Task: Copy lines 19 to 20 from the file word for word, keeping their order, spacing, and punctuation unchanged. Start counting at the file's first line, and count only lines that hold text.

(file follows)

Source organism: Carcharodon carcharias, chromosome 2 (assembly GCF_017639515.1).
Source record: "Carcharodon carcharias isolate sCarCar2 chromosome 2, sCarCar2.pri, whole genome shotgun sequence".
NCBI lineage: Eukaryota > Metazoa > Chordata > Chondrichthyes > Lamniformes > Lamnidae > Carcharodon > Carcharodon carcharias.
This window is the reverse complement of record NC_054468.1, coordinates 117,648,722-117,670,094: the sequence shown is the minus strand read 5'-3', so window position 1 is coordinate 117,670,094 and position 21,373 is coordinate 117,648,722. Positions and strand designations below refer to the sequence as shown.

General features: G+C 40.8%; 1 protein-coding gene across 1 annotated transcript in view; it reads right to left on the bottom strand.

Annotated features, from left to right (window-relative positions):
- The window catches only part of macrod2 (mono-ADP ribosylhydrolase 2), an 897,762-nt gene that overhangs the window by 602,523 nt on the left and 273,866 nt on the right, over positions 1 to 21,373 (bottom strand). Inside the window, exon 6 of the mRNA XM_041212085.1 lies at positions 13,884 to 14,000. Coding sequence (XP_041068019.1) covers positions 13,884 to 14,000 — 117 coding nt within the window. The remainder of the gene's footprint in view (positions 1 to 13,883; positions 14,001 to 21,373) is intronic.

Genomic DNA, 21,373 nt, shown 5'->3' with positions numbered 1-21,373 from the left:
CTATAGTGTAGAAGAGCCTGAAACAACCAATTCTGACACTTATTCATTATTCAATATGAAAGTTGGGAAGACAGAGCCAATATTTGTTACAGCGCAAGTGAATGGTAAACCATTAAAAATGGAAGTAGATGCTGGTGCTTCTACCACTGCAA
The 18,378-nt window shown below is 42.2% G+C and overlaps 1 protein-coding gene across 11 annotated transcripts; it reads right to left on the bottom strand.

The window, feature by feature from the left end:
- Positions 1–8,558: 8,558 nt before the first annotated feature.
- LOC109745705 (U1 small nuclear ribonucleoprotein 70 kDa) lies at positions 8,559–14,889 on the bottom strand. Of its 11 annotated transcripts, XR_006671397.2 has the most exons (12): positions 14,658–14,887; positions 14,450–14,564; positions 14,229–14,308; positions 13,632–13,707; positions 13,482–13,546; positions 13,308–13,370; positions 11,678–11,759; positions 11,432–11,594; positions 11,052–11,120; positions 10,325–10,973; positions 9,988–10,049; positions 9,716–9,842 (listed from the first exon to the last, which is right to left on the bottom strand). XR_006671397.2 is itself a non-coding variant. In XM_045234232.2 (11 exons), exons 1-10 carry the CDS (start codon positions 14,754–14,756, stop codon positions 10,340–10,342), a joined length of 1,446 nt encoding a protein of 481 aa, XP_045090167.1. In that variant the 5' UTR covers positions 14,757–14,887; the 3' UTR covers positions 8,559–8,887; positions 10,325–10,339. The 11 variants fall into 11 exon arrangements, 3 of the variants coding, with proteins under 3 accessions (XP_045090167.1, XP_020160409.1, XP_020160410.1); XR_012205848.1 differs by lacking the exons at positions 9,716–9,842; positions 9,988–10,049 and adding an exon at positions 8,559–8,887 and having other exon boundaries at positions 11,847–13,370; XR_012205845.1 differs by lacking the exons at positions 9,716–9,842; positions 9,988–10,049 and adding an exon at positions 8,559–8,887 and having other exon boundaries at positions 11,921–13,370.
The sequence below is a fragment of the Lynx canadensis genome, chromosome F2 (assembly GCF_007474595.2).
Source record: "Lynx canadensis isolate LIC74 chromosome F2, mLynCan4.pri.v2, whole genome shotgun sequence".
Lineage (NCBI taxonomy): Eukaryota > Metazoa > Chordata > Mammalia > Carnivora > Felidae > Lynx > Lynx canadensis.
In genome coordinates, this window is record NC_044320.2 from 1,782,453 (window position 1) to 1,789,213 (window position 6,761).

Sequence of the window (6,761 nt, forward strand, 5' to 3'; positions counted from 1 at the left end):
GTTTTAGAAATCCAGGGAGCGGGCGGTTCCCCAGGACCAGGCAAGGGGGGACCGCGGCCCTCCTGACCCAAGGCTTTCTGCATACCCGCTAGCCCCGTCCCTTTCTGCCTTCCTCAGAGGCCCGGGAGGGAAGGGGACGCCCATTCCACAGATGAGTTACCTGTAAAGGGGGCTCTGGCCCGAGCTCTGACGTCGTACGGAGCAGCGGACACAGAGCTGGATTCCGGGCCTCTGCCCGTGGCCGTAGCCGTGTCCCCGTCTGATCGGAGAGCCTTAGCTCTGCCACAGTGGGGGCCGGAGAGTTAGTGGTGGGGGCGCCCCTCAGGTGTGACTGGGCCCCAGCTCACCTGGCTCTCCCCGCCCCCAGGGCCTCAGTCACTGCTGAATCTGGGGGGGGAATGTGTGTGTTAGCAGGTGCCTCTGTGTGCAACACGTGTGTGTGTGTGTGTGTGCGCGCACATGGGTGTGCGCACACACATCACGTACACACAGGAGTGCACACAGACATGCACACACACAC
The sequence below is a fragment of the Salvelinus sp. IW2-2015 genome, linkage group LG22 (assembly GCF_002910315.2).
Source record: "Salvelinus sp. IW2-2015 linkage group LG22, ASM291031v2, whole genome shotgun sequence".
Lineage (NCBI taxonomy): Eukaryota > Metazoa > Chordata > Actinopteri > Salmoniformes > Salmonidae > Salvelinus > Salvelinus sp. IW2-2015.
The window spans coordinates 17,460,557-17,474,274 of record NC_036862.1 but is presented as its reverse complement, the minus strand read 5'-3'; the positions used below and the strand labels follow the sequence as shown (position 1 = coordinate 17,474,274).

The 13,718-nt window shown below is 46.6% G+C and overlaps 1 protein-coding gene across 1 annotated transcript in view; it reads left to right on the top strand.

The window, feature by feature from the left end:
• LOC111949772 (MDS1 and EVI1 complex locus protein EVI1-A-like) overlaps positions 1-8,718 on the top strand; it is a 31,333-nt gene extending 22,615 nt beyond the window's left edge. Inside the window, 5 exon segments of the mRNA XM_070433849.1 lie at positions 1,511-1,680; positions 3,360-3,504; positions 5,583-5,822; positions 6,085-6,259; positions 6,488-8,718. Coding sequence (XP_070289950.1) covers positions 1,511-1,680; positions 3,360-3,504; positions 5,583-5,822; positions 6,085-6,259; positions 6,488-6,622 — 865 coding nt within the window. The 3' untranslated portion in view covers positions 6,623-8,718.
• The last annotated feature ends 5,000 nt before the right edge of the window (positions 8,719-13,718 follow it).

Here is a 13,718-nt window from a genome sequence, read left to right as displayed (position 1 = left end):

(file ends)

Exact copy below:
GTTTTAGAAATCCAGGGAGCGGGCGGTTCCCCAGGACCAGGCAAGGGGGGACCGCGGCCCTCCTGACCCAAGGCTTTCTGCATACCCGCTAGCCCCGTCCCTTTCTGCCTTCCTCAGAGGCCCGGGAGGGAAGGGGACGCCCATTCCACAGATGAGTTACCTGTAAAGGGGGCTCTGGCCCGAGCTCTGACGTCGTACGGAGCAGCGGACACAGAGCTGGATTCCGGGCCTCTGCCCGTGGCCGTAGCCGTGTCCCCGTCTGATCGGAGAGCCTTAGCTCTGCCACAGTGGGGGCCGGAGAGTTAGTGGTGGGGGCGCCCCTCAGGTGTGACTGGGCCCCAGCTCACCTGGCTCTCCCCGCCCCCAGGGCCTCAGTCACTGCTGAATCTGGGGGGGGAATGTGTGTGTTAGCAGGTGCCTCTGTGTGCAACACGTGTGTGTGTGTGTGTGTGCGCGCACATGGGTGTGCGCACACACATCACGTACACACAGGAGTGCACACAGACATGCACACACACAC
The sequence below is a fragment of the Salvelinus sp. IW2-2015 genome, linkage group LG22 (assembly GCF_002910315.2).